Hell House by Richard Matheson
originally published 1971
Tor, 1st printing, 1999
Synopsis & Review: The Belasco House outside Caribou Springs, Maine is considered “the Everest of haunted houses.” In December 1971, parapsychologist and physicist Dr Lionel Barrett, his wife and assistant Edith, and two mediums, Florence Tanner and Benjamin Franklin Fischer, are to be paid one hundred thousand dollars each to investigate the Belasco House–now known as Hell House–and report back to millionaire Rolf Randolph Deutsch with any evidence they may find fo life after death. All other investigations into the house have ended in failure, madness, and death–and Fischer is the sole survivor of the 1941 investigation, which left him scarred for life.
As they begin the investigation, Fischer fills the participants in on Hell House’s infamous past: its founder, Eremic Belasco, and the decades-long debaucheries he created of seduction, perversion, madness, rape, murder, suicide, and even cannibalism. Florence soon becomes aware of a spirit she believes is Belasco’s son Daniel, a young man possibly murdered and immured within Hell House, and in need of relief. As Dr Barrett explores the possibilities in Hell House, his wife Edith quickly succumbs to the lure of alcohol and her own repressed fantasies, while Fischer blocks his psychic abilities, refusing to give in.
Whatever malignant power lies within Hell House has been waiting, and it will stop at nothing to use their weaknesses against them, to destroy them utterly.
Touted as one of the giants of the haunted house genre of horror, Hell House is typically rated with Shirley Jackson’s The Haunting of Hill House, which is why I was willing to read it when a Halloween-themed read-along was proposed by chums. I had read and enjoyed Richard Matheson’s I am Legend, and had high hopes for Hell House. Unfortunately, I was to be sadly disappointed.
Possibly one of the most important aspects of a haunted house story is the atmosphere, and Hell House has very little. Where other haunted house tales leave a great deal to the imagination (The Haunting of Hill House, even The Shining), Hell House is explicit right from the start, with plenty of showy manifestations, ectoplasm, and even the mildly interesting Belasco history. An over abundance of exposition dispels the atmosphere, and also slows the narrative down, such as in the long-winded explanations of pseudoscientific theory (generally a Dr Barrett lecture).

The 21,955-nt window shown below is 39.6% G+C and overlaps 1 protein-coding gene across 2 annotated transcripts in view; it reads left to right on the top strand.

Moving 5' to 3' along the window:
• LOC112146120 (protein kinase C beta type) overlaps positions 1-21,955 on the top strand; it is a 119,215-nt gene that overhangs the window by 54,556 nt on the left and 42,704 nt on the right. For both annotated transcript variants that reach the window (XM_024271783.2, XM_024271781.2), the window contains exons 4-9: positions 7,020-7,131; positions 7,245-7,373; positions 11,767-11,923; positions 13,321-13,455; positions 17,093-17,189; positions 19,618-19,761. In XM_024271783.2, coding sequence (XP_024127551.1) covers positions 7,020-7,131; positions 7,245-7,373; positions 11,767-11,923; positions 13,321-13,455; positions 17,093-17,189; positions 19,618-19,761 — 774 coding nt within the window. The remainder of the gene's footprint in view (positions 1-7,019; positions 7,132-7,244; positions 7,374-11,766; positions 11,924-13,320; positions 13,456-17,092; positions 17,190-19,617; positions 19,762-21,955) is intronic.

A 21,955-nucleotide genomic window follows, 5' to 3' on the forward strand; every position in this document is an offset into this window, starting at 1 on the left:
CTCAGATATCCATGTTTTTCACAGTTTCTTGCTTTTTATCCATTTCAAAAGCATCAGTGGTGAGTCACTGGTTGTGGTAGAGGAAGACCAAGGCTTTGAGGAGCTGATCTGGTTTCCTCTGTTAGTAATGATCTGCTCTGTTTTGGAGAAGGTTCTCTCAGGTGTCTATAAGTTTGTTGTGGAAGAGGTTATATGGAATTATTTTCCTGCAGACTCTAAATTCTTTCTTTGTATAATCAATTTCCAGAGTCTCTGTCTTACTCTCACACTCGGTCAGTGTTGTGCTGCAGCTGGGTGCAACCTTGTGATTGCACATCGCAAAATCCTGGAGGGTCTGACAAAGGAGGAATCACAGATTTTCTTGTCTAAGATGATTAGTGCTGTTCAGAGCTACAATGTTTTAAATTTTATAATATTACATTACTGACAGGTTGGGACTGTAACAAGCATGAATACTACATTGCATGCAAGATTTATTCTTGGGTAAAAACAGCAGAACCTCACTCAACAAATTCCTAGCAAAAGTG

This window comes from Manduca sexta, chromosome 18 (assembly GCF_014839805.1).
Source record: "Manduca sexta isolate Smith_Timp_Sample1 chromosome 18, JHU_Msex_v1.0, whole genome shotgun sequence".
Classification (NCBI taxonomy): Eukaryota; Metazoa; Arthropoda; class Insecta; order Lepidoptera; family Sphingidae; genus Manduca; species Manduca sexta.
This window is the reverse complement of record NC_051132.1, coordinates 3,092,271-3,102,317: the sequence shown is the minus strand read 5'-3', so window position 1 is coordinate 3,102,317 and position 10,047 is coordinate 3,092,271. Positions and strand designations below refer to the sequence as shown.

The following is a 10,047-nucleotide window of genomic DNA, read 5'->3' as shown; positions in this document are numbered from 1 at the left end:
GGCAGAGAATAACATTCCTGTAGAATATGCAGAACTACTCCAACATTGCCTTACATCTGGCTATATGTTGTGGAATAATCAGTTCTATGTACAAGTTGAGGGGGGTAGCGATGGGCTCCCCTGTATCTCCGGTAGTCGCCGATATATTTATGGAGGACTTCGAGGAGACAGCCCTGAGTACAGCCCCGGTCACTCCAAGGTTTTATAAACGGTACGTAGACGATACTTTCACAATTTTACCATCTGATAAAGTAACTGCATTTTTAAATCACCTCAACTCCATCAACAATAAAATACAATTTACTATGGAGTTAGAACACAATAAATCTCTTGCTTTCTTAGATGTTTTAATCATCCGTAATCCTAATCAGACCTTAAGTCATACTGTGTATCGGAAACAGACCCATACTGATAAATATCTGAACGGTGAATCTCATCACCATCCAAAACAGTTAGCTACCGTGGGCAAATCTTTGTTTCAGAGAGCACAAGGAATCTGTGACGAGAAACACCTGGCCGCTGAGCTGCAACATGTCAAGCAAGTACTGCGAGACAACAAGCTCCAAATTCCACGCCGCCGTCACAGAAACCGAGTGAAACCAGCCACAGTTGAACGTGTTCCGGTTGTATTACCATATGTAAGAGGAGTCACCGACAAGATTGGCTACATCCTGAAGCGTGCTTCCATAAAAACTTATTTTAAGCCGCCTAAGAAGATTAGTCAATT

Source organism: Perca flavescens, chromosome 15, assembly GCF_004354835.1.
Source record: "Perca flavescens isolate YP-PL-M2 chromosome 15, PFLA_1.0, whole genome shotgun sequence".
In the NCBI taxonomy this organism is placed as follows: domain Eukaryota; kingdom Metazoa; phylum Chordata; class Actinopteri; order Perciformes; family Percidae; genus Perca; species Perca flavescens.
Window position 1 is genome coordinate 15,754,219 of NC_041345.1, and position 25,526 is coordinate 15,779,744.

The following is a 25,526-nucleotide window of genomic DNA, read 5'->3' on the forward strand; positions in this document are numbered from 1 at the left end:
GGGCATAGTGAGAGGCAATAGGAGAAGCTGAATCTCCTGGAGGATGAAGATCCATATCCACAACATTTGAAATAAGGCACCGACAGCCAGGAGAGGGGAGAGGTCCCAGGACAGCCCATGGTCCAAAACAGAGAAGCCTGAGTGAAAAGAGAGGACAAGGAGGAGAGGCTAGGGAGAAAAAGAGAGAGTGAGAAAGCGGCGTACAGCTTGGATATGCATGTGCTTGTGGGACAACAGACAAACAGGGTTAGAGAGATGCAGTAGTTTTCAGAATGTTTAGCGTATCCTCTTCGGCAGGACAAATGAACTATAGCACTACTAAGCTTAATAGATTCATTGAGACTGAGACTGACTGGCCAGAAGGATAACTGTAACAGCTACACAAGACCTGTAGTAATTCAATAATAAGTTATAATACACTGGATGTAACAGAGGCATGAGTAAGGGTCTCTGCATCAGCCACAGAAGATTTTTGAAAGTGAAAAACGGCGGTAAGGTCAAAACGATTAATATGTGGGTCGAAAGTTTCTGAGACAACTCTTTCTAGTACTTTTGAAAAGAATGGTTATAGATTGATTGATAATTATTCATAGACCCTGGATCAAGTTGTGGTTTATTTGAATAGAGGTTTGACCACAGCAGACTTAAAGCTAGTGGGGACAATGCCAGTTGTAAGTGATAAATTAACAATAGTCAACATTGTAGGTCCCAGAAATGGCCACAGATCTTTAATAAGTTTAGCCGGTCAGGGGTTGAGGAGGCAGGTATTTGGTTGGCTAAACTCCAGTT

The characterizations were pretty weak, the plot contrived, the dialogue stilted, and the prose bogged down with excessive exposition, summarization, and description. It also has a weirdly cinematic feel, as though it were a hastily slapped together film treatment (and by many accounts, it did make a decent film). There’s also a good deal of gratuitous misogyny; the malignant spirit focused entirely on female sexuality, and both female characters are used and abused–including a painfully symbolic and altogether ludicrous death. (As a friend pointed out, the treatment of women in Hell House, coupled with the lascivious female vampires in I am Legend leads to speculation about Matheson’s possible fears of sexual inadequacy.) All the sexual subplots came across as being there simply for show, to be hip and swinging, giving the novel a dated feel.
On the whole, it was relentlessly mediocre, and very often silly–and not even slightly scary.
Read also: The Haunting of Hill House by Shirley Jackson, The Shining by Stephen King, I am Legend by Richard Matheson
Cover: Ominous and moody, and totally effective–UNLIKE THIS BOOK.
It had been raining hard since five o’clock that morning. Brontean weather, Dr. Barrett thought. He repressed a smile. He felt rather like a character in some latter-day Gothic romance. The driving rain, the cold, the two-hour ride from Manhattan in one of Deutsch’s long black leather-upholstered limousines. The interminable wait in this corridor while disconcerted-looking men and women hurried in and out of Deutsch’s bedroom, glancing at him occasionally.
He drew his watch from its vest pocket and raised the lid. He’d been here more than an hour now. What did Deutsch want of him? Something to do with parapsychology, most likely. The old man’s chain of newspapers and magazines were forever printing articles on the subject. “Return from the Grave” “The Girl Who Wouldn’t Die”—always sensational, rarely factual.
Wincing at the effort, Dr. Barrett lifted his right leg over his left. He was a tall, slightly overweight man in his middle fifties, his thinning blond hair unchanged in color, though his trimmed beard showed traces of white. He sat erect on the straight-back chair, staring at the door to Deutsch’s bedroom. Edith must be getting restless downstairs. He was sorry she’d come. Still, he’d had no way of knowing it would take this long.
13 October – 22 October